Actually that can look a bit too fake.
Try to do an "E" and bring your contour inwards at the outer corners of your eyes, under your cheekbones, and along your jaws. This ties everything together and looks more like real shadows will look. The shading at the temples and cheek hollows "sandwiches" your cheekbones and brings out the shape better too.
This shape is pretty common in the West, and also among girls who follow Western fashion, bloggers/vloggers and makeup artists in general. There's a preference for the chiseled, hollowed "supermodel" face. The point is to look skinny. Whereas Eastern contouring focuses more on looking child-like and delicate. Pronounced cheekbones and gaunt hollowed cheeks actually make you look older, so if you want to try steps 2 - 4 here, remember you WILL look more mature. AND slightly more masculine actually.
That's the trade-off for looking skinnier.
3. Reverse contouring
An optional step that I would say is more important if you are going to be on camera, is the reverse contour. You do it AFTER regular contouring, by taking a light, often yellow-toned shade, and drawing V's under your eyes to lift that area. People also stroke just under their cheek contouring for maximum contrast against the deep brown.
Girls who want very heavy, exaggerated contrast actually apply a very pale concealer in a V under the eyes and down the cheeks, THEN set with a pale yellow powder. I don't love the look for real life - it's too obvious and fake - but for the camera, it can look good.
If you are trying to make your nose look higher, you will run a pale powder down the bridge of your nose as well.
4. Jaw/Jowl and lower-cheek contouring.
Sometimes women have slightly more puffy lower cheeks. Also, some women because of aging, excess weight or genetics, will have jowls (the slightly sagging pads of flesh hanging down by the sides of your chin). It can affect even very skinny women.
In those cases you may want to avoid reverse contouring around your jaw. It can exaggerate the look of jowls. You want to instead take your contouring down lightly from the center of your cheeks down past the sides of your mouth.
If you are extremely thin and gaunt or have an overly-long face, do NOT do this. At some point, you have to exercise good sense.
But if you have pouchy lower cheeks, this can REALLY help reduce the look. Just use a light hand if you don't want to look muddy or (for you ladies in the East) too tan.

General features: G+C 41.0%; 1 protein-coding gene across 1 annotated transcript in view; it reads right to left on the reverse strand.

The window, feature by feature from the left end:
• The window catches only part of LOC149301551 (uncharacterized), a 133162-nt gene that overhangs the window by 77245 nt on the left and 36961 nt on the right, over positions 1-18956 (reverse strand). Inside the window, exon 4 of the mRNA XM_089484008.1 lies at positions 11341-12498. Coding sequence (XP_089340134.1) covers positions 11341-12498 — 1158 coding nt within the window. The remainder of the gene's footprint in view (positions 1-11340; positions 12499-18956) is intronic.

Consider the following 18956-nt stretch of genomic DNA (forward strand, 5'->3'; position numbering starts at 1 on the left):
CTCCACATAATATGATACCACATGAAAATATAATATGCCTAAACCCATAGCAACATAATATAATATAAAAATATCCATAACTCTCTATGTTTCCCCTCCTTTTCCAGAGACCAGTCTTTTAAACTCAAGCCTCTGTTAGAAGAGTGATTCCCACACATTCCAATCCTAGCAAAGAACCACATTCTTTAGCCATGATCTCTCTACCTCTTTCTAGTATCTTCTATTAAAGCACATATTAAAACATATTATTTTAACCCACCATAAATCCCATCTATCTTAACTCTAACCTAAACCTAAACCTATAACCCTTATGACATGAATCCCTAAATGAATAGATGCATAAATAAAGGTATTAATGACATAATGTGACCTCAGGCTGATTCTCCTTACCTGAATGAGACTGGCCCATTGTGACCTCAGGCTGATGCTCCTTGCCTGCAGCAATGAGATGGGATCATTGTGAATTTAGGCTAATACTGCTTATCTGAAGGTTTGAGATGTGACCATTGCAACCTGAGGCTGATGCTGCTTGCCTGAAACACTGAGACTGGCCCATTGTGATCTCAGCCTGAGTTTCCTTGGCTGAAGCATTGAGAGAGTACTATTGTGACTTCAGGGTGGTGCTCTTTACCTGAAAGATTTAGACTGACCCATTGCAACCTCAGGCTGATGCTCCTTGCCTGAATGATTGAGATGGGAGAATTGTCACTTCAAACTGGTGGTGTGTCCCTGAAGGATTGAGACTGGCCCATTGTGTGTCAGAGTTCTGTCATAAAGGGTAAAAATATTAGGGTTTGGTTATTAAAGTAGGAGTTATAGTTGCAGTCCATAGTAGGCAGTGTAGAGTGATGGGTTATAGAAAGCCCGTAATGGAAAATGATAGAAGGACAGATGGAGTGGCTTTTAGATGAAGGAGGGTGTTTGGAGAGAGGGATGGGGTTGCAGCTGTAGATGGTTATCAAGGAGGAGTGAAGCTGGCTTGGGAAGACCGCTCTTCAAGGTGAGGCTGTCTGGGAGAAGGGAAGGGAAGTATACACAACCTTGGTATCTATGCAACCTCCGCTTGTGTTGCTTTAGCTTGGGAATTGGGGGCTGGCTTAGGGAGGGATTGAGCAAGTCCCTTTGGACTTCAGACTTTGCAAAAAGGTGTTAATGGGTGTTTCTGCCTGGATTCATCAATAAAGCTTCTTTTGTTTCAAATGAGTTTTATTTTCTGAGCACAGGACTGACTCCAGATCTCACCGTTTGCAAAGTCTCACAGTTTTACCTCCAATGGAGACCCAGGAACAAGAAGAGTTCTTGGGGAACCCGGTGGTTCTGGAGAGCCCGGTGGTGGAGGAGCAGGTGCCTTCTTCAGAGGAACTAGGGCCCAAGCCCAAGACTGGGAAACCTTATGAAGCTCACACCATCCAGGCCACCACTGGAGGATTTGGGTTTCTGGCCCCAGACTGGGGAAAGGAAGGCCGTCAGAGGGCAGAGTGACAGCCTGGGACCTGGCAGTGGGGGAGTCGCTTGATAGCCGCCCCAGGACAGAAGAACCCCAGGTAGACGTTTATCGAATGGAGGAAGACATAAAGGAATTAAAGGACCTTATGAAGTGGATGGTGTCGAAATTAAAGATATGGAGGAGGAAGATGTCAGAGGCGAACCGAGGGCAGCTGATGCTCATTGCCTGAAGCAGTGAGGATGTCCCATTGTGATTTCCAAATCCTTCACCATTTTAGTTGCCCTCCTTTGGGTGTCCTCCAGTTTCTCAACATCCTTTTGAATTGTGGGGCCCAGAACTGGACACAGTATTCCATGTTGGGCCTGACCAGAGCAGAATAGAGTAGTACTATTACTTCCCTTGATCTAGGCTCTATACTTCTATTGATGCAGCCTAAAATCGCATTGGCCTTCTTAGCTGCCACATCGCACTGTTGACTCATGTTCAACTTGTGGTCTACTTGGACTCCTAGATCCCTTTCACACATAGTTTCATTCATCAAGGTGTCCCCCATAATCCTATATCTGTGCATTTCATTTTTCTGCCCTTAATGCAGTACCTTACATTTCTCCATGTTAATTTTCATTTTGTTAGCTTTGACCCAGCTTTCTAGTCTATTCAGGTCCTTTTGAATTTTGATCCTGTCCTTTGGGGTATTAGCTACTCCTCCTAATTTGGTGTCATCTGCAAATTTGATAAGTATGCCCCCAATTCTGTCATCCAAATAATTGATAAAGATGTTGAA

IMPORTANT: the contouring there should always be softer than the contouring under your cheekbones. It can look like your face is dirty otherwise. Usually, whatever is left on your brush after contouring your face should be enough to contour beside your mouth.
Step 5: Shimmer.
This is optional and it can be done even if you don't contour. I like to do this every day just to throw a little texture on the skin. This adds a little dewiness along dry areas of the face, and helps your contours to catch the light more. But if you have lines or blemishes/scars around those areas, avoid this.
Tip: For shimmer on the nose, you can still do it if you are not extremely oily. Just make sure you get the CENTER of your nose bridge. Not the tip or too high up, because that can look like grease in real life.
And voila! Before and after.
Now you're ready to move on to blush.
I always apply blush AFTER contouring. Because applying blush helps soften and blend in the contour a bit more, and you're also less likely to muddy up the color of your blush.
Sorry for the lighting/tone difference in both pics. I tried my best to get the saturation and color balance closer. The camera auto-color correction drives me nuts sometimes. Your ultimate goal is to subtly look like you lost weight, or you have prominent contours. Be brutal with yourself and ask your friends or family if your contouring looks too obvious. Better to find out early so you can correct it.
Artificial light also tends to be more forgiving so you can do a bit more contouring for a dinner party, than in the daytime. Also, remember that by the time your contouring looks good in selfies, it probably is too heavy for real life. #justsayin
Now, one final product mention for light skinned girls who can't do without nose contouring.
Estee Lauder's New Dimension range launches September in Singapore. And in the Shape + Sculpt Eye Kit is a tan shade which is actually pretty darned good for lightly contouring the sides of your nose. This is meant for eye socket contouring, but it works just as well for the nose.
If you can find a single shadow that matches this color, you can use that too, but shadows tend to be too pigmented. This one is quite subtle.
Last 3 Tips for newbies to contouring:
1. Check your face in natural light or at least white light.Yellow light lies.
2. There's a tendency to keep going and going and not realize when we should stop. If you don't want to do that, apply contouring only on one side of your face/nose, then stop and compare it to the un-contoured side. As the color builds up slowly, we might actually not realize how much we've applied already. Only by comparing it with the "clean" side will you realize when you should stop.
3. If you've gone overboard, you can actually quite easily go back with a clean brush and some beige powder that matches your skin or is 1 shade lighter. Buff into the brown, and the colors will slowly blend together and lighten slightly. If you've REALLY over-applied, grab a clean buffing brush and just buff and buff over the contoured area. That's less uneven than trying to wipe with tissue or a cotton pad. But honestly if you've gone past the point of no return, it might be faster to just wipe your cheeks down with a wet wipe and start over.